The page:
The truck uses the stock passcar 426 street wedge, but many custom pieces were needed for the installation. This engine compartment would require additional detailing for high-points judged-show scoring. This was considered an “industrial engine” and came with a special Industrial Engine Plate (see sidebar). The battery tag is incorrect, as is the tan alkyd distributor cap, which appeared in 1965.

“I said I wanted a good high-powered rig. The dealer said he had a 383. Asked if he had anything bigger. I read they had made some with 413s. I said, ‘I want one of them big ones.’ So the dealer put me in touch with a guy at the factory.“ The factory guy said ‘this is no truck engine you’re gettin.’ I said I didn’t want a truck engine, ‘I want something good.’ The factory guy said it would be the fastest truck around. He said it has a plate stating it had an industrial engine ‘but don’t let that fool you. It’s a hot rod truck and it’ll flat run!’ And so here it come-power steering. I didn’t want it, but it came with the package. I didn’t race it much, but would kinda play with people. Never got wild enough to get tickets.”

Midway through 1964 production, Dodge pasted a warning label over the speedometer and on the inside of the glovebox door. It stated, in effect, that the truck was equipped with a 426 cubic inch engine, and that it was covered by a 5 & 50 warranty. However, any drivetrain damage cuased by rapid acceleration while carrying a full load would not be covered. Note the special Sun 6-grand tach which had a fender- mounted sending unit.

Chadick supposedly had a unique way of pulling into the job site. He’d come down the road at 60 mph and punch Reverse. The stock 7.10-15 B.F. Goodrich Silvertowns were too skinny to hurt the drivetrain, and would just spin backwards. And, that’s how he came to a stop. When we asked Chadick why? He replied “sometimes I just liked to do that, it was all guaranteed and all that. I’d put that thing in Reverse, and there we’d go, and the tires would spin.” E’berg supposes his LoadFlite’s reverse blocker valve was defective…?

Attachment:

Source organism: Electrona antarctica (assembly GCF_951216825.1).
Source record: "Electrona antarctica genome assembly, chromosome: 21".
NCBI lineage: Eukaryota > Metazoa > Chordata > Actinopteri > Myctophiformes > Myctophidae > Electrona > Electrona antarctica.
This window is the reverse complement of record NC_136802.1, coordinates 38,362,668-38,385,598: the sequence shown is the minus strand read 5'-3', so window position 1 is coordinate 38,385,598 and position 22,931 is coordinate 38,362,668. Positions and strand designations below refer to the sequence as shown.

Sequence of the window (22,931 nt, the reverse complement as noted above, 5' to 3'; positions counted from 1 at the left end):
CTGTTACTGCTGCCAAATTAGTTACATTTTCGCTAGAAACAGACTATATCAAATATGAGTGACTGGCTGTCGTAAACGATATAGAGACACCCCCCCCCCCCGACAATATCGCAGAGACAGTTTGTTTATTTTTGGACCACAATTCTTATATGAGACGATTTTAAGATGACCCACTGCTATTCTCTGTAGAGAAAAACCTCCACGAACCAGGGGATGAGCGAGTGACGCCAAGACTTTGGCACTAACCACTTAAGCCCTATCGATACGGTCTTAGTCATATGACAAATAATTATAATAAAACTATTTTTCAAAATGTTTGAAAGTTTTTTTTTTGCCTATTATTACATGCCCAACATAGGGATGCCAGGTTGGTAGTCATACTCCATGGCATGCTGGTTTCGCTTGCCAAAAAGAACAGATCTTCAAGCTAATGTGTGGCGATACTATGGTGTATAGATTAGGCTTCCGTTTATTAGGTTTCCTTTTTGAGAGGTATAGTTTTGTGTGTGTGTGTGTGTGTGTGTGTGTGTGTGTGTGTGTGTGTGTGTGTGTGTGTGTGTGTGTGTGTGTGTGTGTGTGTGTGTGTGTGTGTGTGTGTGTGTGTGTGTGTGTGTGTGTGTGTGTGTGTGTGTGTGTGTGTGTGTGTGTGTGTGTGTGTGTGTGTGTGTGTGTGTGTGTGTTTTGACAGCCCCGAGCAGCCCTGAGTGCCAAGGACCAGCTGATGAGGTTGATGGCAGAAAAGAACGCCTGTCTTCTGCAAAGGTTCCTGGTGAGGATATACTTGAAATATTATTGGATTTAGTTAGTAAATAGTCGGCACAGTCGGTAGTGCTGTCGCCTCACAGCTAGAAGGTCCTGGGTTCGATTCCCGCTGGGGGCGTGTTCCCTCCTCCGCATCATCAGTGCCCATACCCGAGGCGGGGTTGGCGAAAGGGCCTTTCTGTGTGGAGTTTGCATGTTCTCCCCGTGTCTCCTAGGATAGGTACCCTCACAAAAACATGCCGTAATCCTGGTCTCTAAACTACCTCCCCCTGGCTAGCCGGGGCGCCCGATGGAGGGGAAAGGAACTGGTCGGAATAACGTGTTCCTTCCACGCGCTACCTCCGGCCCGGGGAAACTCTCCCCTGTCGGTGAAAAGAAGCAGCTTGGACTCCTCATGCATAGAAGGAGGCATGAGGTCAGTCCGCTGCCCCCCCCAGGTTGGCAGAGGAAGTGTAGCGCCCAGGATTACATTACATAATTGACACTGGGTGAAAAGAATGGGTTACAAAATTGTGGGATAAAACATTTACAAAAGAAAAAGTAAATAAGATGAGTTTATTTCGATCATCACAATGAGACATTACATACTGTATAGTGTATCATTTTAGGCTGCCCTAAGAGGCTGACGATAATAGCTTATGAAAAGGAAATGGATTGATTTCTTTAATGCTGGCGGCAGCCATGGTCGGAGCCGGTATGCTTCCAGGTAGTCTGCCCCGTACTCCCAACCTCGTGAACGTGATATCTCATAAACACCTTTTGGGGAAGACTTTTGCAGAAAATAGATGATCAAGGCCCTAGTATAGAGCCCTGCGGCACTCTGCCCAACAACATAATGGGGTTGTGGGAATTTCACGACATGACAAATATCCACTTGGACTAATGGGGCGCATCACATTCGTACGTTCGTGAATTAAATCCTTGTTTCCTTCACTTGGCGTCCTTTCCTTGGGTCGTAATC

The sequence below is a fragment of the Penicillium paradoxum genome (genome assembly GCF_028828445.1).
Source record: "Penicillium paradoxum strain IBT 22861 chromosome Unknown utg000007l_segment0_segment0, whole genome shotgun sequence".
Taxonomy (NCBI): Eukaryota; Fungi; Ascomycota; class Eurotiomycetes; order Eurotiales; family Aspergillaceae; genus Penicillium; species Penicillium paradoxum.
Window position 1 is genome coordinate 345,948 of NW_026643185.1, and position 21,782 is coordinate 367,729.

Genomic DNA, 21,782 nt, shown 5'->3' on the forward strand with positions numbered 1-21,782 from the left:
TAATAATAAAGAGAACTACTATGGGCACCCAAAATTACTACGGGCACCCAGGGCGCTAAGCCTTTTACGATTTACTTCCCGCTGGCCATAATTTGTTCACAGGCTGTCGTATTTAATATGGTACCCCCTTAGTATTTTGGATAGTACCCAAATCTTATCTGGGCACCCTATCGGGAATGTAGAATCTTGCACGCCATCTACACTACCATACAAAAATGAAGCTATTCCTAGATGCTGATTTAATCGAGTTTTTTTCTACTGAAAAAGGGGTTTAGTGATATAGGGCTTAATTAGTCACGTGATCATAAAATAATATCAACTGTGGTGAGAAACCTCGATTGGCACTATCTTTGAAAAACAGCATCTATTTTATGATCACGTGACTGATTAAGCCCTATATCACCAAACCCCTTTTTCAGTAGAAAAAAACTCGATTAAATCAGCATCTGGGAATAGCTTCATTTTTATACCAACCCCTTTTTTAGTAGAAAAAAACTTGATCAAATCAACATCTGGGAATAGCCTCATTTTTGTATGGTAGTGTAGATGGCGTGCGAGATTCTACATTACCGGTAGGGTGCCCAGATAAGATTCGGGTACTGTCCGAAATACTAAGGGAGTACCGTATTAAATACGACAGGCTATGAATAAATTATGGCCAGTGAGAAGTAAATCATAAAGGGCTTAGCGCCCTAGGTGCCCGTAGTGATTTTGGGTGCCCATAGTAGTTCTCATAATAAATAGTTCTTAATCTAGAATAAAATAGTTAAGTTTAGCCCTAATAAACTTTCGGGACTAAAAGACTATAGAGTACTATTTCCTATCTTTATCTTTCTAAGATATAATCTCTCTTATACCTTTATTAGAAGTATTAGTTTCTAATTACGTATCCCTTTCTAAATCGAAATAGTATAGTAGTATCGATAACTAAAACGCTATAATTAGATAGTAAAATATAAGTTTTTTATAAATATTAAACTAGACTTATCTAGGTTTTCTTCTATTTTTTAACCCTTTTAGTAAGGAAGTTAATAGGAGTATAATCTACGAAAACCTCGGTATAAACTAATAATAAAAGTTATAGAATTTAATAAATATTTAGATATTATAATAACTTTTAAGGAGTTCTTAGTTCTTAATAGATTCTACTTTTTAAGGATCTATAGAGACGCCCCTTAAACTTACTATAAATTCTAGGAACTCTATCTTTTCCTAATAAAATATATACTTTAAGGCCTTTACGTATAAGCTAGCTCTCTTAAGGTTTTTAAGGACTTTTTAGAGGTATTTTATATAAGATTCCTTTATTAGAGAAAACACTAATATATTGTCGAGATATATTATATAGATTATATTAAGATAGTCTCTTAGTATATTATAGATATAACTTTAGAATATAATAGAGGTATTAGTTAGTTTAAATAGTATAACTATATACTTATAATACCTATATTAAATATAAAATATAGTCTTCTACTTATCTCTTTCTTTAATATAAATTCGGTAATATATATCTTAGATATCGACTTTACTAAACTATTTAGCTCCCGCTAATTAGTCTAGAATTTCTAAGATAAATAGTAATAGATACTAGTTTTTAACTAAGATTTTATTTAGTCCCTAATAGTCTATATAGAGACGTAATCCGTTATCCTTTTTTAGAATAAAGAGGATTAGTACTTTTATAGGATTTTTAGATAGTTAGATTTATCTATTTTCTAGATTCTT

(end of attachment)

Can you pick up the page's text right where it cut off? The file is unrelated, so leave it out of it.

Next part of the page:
Chadick had another interesting recollec- tion. He said that the bed was slick, and he had the truck three or four years before he’d let the kids go in the bed with their shoes on.

“I’d set them against the cab, had three of ‘em at the time. I’d get out there where there wasn’t anybody, and accelerate real good and watch ‘em slide back to the tailgate in the mirror. I tell ’em to stay still and sit up straight, and if I’d go fast enough, (the wind) would blow ’em back up against the cab. They thought it was kinda funny, I thought so. Well, I sure coulda killed a lot of us. Hah!”

Well, ol’ J.Y. did eventually blow the rear at 30,000 miles, and the dealer did replace it under warranty (although they installed an open rear instead of the Sure-Grip that the truck came with). We guess the Wedge motor had had enough of J.Y.’s antics, too, and, in 1983, it broke a piston at 63K. Chadick parked the truck by the side of his house, intending to fix the motor someday. He never did.

Ron Slobe (now deceased), of R&R Salvage, was buying up a bushel of Mopars at the time, and he had buyers out all over the place scouting primarily Hemi and Six- Pack cars. One of them saw J.Y.’s parked truck and bought it. It sat, in the condition it was bought, in Slobe’s collection in Verona, MO for over 10 years.